It was a hot and cloudless noonday, one that you usually hate going out on the streets because the sun seemed to burn right through your skin. It was the kind of weather that makes your eyes crinkle because the offending glare reflected on the street forces you to peek thru slits of your eyes, but she had no choice. School was off at twelve and she needed to fetch her 10 year old brother from the one he was attending. It was a good 4 km walk more or less from their own house and from the looks of her progression, marked by the familiar faces of the usual people and landmarks, she was already nearing the school.
Streets in Manila are usually crowded specially the main ones. It was rife with sidewalk vendors and other folks coming and going each to their own destinations, and just like her, on a hot sunny afternoon like this, they were all armed with open umbrellas trying to create a shade for the sake of relief from the pestering heat of the sun. It was difficult walking by the sidewalks. You need to contend with the hawker’s wares of paraphernalia, a cornucopia of clothes, street food, wires, light bulbs, medicinal herbs, of anything that can be sold and bargained, plied out in front of you, like a tongue lolling out of a mouth, a dog panting, waiting for his master’s notice.
Since it was in the middle of the afternoon, everything seems to be slowing down for lunch. Most of the vendors had fans in hand; waving for cool breeze, some who already have made a portion of the sidewalk their property was also trying to fold their form together with their wares inside the shade of their umbrellas. They were unfolding their lunches from plastic bags eating directly from within, forking it with their own their own fingers. They seem to be unmindful of their own soiled appendages or the smoke and other particle ridden dust falling in their food. A man in front of her seems to have been reminded of a thing that he needed to buy, slowed down and stopped. He engaged a heavy set hawker in the middle of her lunch inspecting an item from among her display of wares. An exchange of money was set. She gave her change to the larger bill, counting smaller ones from a thick brown zippered cloth cum wallet. After the transaction, she wiped her hands across her soil stained skirt bottom then sat down and proceeded with her lunch again. I suppose that would be the taste of money, Isabel thought to herself.
The regular pedestrian traffic was already thinning out, most have already been sitting down for the midday break. So, as Isabel forges on to her destination, she now contends with fewer umbrellas, either she was raising her own, fold it for a while and take advantage of the vendors’ bigger shade or open up hers and just let over or under lap other shades that never seem to end.
She now crossed the wider road of Quezon Blvd. There was a gas station at her right and although there was an overpass bridge which crosses the entire four lane boulevard specially built for the pedestrians, she did not take it. She risked crossing the street traipsing directly below taking advantage of the shadow that was thrown over road by the structure. Young and nubile at fifteen, she calculated the speed of the oncoming traffic, which also appears to be light. Even the cars and jeepneys have felt the heat and opted to rest for a while. She half ran, feeling like a gymnast, placed a right arm on the railings located in the middle of the road, balanced her weight then jumped and flung herself over then ran the rest of the way.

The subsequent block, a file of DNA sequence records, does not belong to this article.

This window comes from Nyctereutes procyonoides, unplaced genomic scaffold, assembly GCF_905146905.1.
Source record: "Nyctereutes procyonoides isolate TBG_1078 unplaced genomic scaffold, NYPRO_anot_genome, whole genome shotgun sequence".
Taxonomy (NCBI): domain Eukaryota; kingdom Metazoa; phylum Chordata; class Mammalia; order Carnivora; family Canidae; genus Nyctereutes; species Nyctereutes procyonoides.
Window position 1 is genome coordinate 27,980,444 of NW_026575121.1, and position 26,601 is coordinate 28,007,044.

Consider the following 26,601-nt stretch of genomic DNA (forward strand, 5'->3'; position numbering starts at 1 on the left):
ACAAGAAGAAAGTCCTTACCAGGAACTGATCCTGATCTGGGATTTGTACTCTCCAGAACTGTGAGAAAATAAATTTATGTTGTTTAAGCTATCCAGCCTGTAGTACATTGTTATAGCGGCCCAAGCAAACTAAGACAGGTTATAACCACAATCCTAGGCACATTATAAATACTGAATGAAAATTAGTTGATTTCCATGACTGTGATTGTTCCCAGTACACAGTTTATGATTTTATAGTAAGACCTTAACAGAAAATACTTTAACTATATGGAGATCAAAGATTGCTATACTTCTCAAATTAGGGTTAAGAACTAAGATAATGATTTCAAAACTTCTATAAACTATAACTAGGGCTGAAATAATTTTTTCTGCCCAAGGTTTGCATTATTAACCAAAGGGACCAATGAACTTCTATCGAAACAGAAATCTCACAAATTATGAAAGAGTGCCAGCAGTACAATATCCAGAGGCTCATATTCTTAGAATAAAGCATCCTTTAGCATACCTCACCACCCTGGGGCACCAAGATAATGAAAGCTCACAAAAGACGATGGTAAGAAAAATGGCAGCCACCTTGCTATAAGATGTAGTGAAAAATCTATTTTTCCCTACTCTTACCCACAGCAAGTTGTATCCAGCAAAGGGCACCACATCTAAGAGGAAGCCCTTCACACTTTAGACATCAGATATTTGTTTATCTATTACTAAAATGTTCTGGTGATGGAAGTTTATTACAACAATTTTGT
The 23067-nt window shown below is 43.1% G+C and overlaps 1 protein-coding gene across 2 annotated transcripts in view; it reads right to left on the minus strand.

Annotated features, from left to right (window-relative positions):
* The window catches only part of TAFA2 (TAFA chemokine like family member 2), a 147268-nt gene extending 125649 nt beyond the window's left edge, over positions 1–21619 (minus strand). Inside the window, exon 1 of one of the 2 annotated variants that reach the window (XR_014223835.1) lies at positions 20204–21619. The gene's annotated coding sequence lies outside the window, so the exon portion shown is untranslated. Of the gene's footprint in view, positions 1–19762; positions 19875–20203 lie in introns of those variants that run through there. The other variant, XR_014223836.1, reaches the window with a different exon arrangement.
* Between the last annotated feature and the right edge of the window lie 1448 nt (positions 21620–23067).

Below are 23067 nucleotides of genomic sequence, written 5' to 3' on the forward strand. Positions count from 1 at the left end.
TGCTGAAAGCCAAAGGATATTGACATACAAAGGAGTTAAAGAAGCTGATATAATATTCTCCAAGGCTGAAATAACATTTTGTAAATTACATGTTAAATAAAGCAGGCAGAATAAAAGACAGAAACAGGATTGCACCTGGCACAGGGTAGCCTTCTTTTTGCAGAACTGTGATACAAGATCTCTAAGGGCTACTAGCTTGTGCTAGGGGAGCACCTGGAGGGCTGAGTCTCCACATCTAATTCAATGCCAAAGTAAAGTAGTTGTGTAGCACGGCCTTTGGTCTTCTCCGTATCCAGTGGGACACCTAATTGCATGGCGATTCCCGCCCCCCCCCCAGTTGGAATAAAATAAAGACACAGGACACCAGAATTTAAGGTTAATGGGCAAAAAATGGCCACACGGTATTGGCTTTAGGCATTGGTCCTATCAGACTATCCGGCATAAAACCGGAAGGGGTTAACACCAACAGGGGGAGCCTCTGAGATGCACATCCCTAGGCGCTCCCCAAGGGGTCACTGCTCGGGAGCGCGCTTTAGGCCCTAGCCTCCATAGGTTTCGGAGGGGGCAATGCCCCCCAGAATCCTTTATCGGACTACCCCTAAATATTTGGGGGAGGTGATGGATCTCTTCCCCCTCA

The school perimeter wall boundaries the main boulevard and a side street was located on the left. The sidewalk, although big enough had none of the vendors structure, probably because the school had maintained it that way. The walk was wide and refreshingly open, with top branches of mango, duhat and star apple trees growing from inside the school property bowing over the ten foot fence seeming to wave at the tired pedestrian. A cool welcome sight after all that building, street and people she has to go through. Although this was a refreshing walk, still she did not choose it, she stayed on the length of the gasoline station, across the fence, protecting herself from the heat by her trusted umbrella.
There was a group of mendicants huddled together, dotting the otherwise empty sidewalk. It was no wonder why pedestrians choose not to take the comfort of the walk; they would eventually come across these street beggars. It would be an episode of either practicing a well learned apathy, part with your spare coin and be done with it. Leave them be, so they would stop dodging your steps to the point of irritation, or, a tug on social conscience to prick your sensitivities. You may suddenly be attacked by a bug, an irritating nip from the messenger that came from bowels of destiny and other life forces that you makes you think a single act would change the lives of men forever, when all that you really can do at the moment was still offer a spare coin. Whatever choices fate may decide, Isabel thought, this is just an afternoon to pick up her brother and go home. She neither had the extra change or the call of conscience to ease anyone’s pain; she was already hot and nearing frustration.